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On Black Holes

I should warn you that we are entering uncharted scientific territory. For all we know, there may be undiscovered laws of physics that govern events at the center of the black hole. But until the next Einstein comes along, let’s perform a thought experiment.

If you could survive the trip into a black hole, you might emerge in another place and time in our own universe, circumventing the first commandment of relativity: Thou shall not travel faster than light.

Nothing can move through space faster than light, but space is not near emptiness. It has properties. It can stretch and shrink. It can be deformed. And when that happens, time is deformed, too.

Einstein discovered that space and time are just two aspects of the same thing - space-time. Space-time itself can deform enough to carry you anywhere at any speed. Black holes may very well be tunnels through the universe.

On this intergalactic subway system, you can travel through the farthest reaches of space-time. Or you might arrive in some place even more amazing.

We might find ourselves in an all together different universe. But how can a whole universe fit inside of a black hole, which is only a small part of our universe? It’s another magic trick of space-time. The phenomenal gravity of a black hole can warp the space of an entire universe inside it. Our local gravity may be a drag to us, but it’s really feeble compared with what goes inside of a collapsed star.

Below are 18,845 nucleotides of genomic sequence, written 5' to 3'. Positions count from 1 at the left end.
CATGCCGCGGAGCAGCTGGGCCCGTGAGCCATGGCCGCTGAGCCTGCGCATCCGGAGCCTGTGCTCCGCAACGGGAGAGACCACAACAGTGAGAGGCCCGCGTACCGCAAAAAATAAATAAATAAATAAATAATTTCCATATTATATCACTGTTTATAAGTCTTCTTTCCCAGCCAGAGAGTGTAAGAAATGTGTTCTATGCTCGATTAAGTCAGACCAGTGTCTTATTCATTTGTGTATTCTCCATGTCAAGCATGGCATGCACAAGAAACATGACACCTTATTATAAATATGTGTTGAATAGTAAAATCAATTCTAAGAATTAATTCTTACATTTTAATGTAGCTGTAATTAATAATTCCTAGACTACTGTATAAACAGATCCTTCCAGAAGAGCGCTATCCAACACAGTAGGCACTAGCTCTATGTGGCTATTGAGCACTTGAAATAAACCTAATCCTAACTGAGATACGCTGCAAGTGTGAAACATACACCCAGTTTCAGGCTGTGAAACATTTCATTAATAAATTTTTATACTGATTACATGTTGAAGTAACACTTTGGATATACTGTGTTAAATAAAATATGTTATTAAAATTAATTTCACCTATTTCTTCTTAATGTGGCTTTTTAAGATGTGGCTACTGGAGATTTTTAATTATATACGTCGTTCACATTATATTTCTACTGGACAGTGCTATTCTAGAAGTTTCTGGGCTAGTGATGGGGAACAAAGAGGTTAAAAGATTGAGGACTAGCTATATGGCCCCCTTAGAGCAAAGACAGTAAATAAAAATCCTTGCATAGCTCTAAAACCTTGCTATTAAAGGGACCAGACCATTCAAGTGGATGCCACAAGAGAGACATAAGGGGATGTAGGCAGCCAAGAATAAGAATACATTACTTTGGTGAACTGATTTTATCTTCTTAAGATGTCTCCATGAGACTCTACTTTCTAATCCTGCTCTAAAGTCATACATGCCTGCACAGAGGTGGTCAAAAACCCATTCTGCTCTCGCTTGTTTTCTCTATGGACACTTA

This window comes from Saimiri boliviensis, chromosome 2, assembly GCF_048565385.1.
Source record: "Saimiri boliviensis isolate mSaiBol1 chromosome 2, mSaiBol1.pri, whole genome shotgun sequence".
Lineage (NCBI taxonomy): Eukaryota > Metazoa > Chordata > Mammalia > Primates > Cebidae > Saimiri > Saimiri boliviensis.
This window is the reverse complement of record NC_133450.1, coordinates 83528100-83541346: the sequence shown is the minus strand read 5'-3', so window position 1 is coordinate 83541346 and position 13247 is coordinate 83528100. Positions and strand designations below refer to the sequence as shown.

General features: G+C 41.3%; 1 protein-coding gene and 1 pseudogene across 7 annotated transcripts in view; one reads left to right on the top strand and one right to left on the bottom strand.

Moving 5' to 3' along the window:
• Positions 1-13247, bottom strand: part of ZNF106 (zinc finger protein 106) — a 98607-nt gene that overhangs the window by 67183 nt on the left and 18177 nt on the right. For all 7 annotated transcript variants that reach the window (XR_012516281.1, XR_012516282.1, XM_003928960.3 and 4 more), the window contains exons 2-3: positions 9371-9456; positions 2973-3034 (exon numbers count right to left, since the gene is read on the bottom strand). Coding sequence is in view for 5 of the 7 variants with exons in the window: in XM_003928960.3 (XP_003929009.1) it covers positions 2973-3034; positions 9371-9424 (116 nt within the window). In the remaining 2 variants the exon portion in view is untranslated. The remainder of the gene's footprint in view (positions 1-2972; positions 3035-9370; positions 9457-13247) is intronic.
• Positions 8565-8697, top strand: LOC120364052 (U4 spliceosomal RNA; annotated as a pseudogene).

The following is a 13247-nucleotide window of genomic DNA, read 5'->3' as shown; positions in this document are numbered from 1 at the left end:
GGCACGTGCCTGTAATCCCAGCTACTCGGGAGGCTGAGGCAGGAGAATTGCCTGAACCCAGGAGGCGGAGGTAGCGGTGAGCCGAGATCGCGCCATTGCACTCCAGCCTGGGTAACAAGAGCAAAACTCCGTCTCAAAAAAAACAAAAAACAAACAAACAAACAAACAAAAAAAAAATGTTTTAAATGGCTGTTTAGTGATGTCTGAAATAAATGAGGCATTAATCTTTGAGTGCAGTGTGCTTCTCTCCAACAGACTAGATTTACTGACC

As far as we know, when a giant star collapses to make a black hole, the extreme density and pressure at the center mimic the Big Bang, which gave rise to our universe. And a universe inside a black hole might give rise to its own black holes, and those could lead to other universes.

Maybe that’s how our own cosmos came to be.

- Episode 5: A Sky Full Of Ghosts, Cosmos: A SpaceTime Odyssey


A large school of mobula rays fades into the waters of Baja, Mexico. “The rays were moving quite fast and it was hard enough keeping up with them from the surface, let alone diving down to take a closer look,” writes photographer Eduardo Lopez Negrete. Mobula rays are often referred to as flying rays due to their fondness for breaching.” — the 2014 National Geographic Traveller Photo Contest

Let’s also keep in mind that a mobula ray can reach 17 foot (5.2 meter) wingspan and weigh over a ton. Freaky or cool? 

via Sploid

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